Teaching Children to Do Hard Things

6.16.14

[View original article published in Psych Central here] A child and his grandfather are at the playground. There is a high teepee set up with ropes and it looks challenging for the 3-year-old boy. His grandfather invites him to climb it. As he takes the first step toward the top, he hesitates and feels scared. His grandfather encourages him and tells him, “Sam, I know this is hard, but you can do hard things!” The young boy answers, “No! My daddy says I can only do easy things!” His grandfather smiles because he knows his son would never say that. He then encourages the young boy to climb the ropes one step at a time. When he gets to the top, his grandfather says to him, “See, Sam, you can do hard things!” Sam exclaims, “I can do hard thin

Unlocking the castle doors: Raise happy teens through trusting guidance

4.11.14

[View original article published in the Daily Herald here] “There are two lasting bequests that we can give our children. One is roots, the other is wings.” Hodding Carter, Jr. All parents remember the emotions experienced when their first child was born. Besides boundless joy we also experienced an overwhelming sense of responsibility.  We realized we needed to make adjustments. For instance, when a young friend became a father for the first time, he and his wife were worried about leaving the hospital with their little girl. The hospital was about 15 minutes away from their house if they traveled on the highway. They chose to go the slower — but safer — route through the city streets out of concern for their little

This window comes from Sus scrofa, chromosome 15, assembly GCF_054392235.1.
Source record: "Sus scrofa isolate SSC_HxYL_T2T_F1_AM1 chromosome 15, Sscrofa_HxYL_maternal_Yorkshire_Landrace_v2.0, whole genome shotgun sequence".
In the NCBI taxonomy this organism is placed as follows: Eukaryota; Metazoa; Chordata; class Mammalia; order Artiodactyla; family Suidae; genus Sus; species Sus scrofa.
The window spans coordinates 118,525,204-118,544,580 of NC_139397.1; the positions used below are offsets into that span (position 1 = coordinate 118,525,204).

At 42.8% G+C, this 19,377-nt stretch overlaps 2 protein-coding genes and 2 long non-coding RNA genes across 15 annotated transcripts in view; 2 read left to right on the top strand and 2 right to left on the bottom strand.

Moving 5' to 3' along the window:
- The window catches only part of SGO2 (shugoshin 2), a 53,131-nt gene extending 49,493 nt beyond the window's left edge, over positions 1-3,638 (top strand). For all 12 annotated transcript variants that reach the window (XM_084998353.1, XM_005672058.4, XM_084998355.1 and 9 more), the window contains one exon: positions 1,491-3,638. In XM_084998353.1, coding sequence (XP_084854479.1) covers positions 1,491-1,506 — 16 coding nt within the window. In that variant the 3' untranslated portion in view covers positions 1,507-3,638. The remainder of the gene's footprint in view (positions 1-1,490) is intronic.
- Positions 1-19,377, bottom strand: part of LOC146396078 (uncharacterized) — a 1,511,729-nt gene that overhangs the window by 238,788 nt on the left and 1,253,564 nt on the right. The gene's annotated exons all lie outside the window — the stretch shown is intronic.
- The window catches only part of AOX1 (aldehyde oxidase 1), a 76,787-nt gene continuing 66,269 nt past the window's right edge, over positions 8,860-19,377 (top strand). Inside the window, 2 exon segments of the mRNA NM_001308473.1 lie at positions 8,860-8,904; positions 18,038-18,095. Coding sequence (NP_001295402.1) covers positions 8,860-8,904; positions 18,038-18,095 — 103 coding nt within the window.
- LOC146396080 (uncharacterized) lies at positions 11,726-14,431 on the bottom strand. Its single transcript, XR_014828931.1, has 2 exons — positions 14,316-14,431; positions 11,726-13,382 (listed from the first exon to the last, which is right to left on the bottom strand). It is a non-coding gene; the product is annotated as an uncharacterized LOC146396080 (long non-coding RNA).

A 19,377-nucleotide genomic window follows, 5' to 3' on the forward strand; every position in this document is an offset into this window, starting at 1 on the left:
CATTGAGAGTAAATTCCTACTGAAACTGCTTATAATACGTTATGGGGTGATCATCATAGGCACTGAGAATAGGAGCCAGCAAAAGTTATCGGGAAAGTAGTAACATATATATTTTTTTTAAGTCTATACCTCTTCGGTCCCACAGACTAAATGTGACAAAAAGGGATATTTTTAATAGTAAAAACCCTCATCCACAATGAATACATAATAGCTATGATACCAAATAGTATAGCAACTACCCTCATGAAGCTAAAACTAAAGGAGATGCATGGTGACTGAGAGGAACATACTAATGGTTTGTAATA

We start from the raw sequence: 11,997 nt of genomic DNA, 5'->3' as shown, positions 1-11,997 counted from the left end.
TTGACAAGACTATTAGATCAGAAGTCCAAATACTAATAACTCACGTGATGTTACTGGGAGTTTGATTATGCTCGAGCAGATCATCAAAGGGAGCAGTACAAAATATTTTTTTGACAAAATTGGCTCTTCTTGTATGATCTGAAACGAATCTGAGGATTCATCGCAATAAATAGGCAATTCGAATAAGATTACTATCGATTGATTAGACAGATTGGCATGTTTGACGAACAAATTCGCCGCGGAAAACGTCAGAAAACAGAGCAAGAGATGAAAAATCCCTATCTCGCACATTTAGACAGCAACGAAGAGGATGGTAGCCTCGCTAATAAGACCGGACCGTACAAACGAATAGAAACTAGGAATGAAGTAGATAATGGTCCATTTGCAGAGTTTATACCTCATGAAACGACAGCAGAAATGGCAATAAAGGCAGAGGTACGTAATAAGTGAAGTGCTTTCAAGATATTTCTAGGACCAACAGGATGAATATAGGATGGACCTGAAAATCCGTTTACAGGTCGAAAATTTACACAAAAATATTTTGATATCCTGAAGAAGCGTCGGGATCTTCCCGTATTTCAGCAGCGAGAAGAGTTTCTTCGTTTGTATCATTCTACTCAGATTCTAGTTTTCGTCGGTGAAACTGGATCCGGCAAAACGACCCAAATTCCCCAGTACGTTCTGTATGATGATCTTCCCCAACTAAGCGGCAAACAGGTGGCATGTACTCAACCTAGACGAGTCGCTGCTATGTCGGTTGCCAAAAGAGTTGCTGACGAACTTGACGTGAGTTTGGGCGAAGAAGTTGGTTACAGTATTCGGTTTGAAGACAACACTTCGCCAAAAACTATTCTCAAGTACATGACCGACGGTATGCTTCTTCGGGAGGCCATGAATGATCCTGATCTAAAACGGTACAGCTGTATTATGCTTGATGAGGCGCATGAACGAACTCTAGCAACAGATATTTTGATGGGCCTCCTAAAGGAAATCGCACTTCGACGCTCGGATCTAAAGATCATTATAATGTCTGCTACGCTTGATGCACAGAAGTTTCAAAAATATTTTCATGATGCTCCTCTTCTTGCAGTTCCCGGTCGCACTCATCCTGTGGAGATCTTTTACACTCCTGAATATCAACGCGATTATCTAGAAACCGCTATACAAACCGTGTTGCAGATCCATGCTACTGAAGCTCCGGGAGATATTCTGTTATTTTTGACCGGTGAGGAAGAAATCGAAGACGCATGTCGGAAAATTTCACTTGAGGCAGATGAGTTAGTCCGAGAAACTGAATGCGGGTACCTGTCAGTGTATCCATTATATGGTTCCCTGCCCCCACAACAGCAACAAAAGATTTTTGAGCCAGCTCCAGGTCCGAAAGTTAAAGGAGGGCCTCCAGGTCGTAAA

Six Ways to Help Your Perfectionist Child Find Balance

4.1.14

[View original article published in Psych Central here] Four-year-old Max would crumple his paper when his drawing wasn’t perfect. He would start over, and often grow angry and eventually give up. His parents noticed his rigidity, but hoped he would grow out of it. When he was seven, the demands on himself and others were still troubling him and his family. His parents were frustrated. Are your children inflexible? Do they set high standards that overwhelm them? Do they complain of not having friends and feeling isolated? Do they procrastinate often? Do they go from one extreme to the other with certain behaviors, such as being studious and responsible academically to not caring at all? Do they beat themselves up and feel like a failure whe

Five Telltale Signs Your Child is a Budding Perfectionist

3.28.14

[View original article published in Psych Central here] I once met a young man who had had many successes in his youth. He was intelligent and outgoing. He had always been the star in high school and had enjoyed the praise he received from others, but something was amiss. As we talked, I discovered that his perfectionism was getting in the way. He was feeling depressed and exhausted. He couldn’t keep up with the demands he had set for himself. He said, “My teachers think I’m gifted. They have no idea how much time I spend on each of my assignments. Now, I have to keep up with those expectations. I don’t think I can do this anymore!” Sometimes parents are unable to recognize the signs and later lament themselves. They wish they had noticed t

A 3-piece puzzle to fostering life skills

3.6.14

[Published by MomClick Utah and The Daily Herald here] If you were to compile a list of life skills you believe your children need to succeed in their lives, what would they be? Vision, confidence and heart are three life skills that work together like pieces of a puzzle. You may want to add them to your list and make them part of your family culture. Vision “Dream it, believe it, achieve it.” We have all heard this quote. Here is a story of a young man who made this quote a reality:  Anthony Robles was born with one leg. None of the doctors could explain why. Growing up, his mother taught him that “God made you this way for a reason,” and she made him believe it. In junior high he joined the wrestling team at his sc